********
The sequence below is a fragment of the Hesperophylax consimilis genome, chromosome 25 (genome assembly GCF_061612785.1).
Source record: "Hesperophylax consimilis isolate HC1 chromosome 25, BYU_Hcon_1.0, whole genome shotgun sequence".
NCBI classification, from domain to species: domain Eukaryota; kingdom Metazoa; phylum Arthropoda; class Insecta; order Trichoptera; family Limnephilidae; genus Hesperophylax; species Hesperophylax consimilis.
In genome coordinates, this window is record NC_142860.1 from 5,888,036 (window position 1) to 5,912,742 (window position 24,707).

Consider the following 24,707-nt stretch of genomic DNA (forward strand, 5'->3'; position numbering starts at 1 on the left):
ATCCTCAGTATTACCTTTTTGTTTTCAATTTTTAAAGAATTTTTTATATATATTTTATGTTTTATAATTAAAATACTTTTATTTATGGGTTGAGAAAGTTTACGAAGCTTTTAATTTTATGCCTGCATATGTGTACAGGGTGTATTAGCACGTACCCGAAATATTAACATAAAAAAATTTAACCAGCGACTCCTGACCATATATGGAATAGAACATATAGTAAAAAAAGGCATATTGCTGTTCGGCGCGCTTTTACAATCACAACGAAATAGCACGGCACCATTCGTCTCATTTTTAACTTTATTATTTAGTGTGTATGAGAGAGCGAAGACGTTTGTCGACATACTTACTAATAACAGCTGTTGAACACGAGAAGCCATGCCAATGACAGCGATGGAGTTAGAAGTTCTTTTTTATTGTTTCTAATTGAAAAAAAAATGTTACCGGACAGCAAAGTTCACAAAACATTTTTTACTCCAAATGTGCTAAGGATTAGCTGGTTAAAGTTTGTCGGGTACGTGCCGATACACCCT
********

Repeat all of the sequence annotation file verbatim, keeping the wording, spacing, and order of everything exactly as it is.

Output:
The sequence below is a fragment of the Hesperophylax consimilis genome, chromosome 25 (genome assembly GCF_061612785.1).
Source record: "Hesperophylax consimilis isolate HC1 chromosome 25, BYU_Hcon_1.0, whole genome shotgun sequence".
NCBI classification, from domain to species: domain Eukaryota; kingdom Metazoa; phylum Arthropoda; class Insecta; order Trichoptera; family Limnephilidae; genus Hesperophylax; species Hesperophylax consimilis.
In genome coordinates, this window is record NC_142860.1 from 5,888,036 (window position 1) to 5,912,742 (window position 24,707).

Consider the following 24,707-nt stretch of genomic DNA (forward strand, 5'->3'; position numbering starts at 1 on the left):
ATCCTCAGTATTACCTTTTTGTTTTCAATTTTTAAAGAATTTTTTATATATATTTTATGTTTTATAATTAAAATACTTTTATTTATGGGTTGAGAAAGTTTACGAAGCTTTTAATTTTATGCCTGCATATGTGTACAGGGTGTATTAGCACGTACCCGAAATATTAACATAAAAAAATTTAACCAGCGACTCCTGACCATATATGGAATAGAACATATAGTAAAAAAAGGCATATTGCTGTTCGGCGCGCTTTTACAATCACAACGAAATAGCACGGCACCATTCGTCTCATTTTTAACTTTATTATTTAGTGTGTATGAGAGAGCGAAGACGTTTGTCGACATACTTACTAATAACAGCTGTTGAACACGAGAAGCCATGCCAATGACAGCGATGGAGTTAGAAGTTCTTTTTTATTGTTTCTAATTGAAAAAAAAATGTTACCGGACAGCAAAGTTCACAAAACATTTTTTACTCCAAATGTGCTAAGGATTAGCTGGTTAAAGTTTGTCGGGTACGTGCCGATACACCCT